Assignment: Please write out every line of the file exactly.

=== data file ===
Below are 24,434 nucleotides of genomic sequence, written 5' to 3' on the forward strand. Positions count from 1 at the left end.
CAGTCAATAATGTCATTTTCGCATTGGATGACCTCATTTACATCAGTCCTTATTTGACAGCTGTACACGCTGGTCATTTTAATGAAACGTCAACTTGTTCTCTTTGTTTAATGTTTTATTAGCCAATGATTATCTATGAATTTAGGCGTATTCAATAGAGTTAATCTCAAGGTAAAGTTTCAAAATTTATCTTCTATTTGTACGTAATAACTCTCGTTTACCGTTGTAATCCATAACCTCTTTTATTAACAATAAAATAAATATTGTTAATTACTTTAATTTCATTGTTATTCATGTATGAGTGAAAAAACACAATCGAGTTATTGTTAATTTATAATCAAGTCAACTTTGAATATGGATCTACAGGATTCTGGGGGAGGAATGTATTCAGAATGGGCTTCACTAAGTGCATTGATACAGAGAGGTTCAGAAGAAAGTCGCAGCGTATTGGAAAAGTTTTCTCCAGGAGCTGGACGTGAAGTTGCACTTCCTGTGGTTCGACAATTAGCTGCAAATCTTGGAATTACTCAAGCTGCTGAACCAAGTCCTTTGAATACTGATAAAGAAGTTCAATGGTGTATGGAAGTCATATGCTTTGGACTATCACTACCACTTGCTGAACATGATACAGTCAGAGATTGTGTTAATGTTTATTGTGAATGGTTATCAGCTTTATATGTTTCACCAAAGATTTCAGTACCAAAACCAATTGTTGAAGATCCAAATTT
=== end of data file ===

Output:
Below are 24,434 nucleotides of genomic sequence, written 5' to 3' on the forward strand. Positions count from 1 at the left end.
CAGTCAATAATGTCATTTTCGCATTGGATGACCTCATTTACATCAGTCCTTATTTGACAGCTGTACACGCTGGTCATTTTAATGAAACGTCAACTTGTTCTCTTTGTTTAATGTTTTATTAGCCAATGATTATCTATGAATTTAGGCGTATTCAATAGAGTTAATCTCAAGGTAAAGTTTCAAAATTTATCTTCTATTTGTACGTAATAACTCTCGTTTACCGTTGTAATCCATAACCTCTTTTATTAACAATAAAATAAATATTGTTAATTACTTTAATTTCATTGTTATTCATGTATGAGTGAAAAAACACAATCGAGTTATTGTTAATTTATAATCAAGTCAACTTTGAATATGGATCTACAGGATTCTGGGGGAGGAATGTATTCAGAATGGGCTTCACTAAGTGCATTGATACAGAGAGGTTCAGAAGAAAGTCGCAGCGTATTGGAAAAGTTTTCTCCAGGAGCTGGACGTGAAGTTGCACTTCCTGTGGTTCGACAATTAGCTGCAAATCTTGGAATTACTCAAGCTGCTGAACCAAGTCCTTTGAATACTGATAAAGAAGTTCAATGGTGTATGGAAGTCATATGCTTTGGACTATCACTACCACTTGCTGAACATGATACAGTCAGAGATTGTGTTAATGTTTATTGTGAATGGTTATCAGCTTTATATGTTTCACCAAAGATTTCAGTACCAAAACCAATTGTTGAAGATCCAAATTT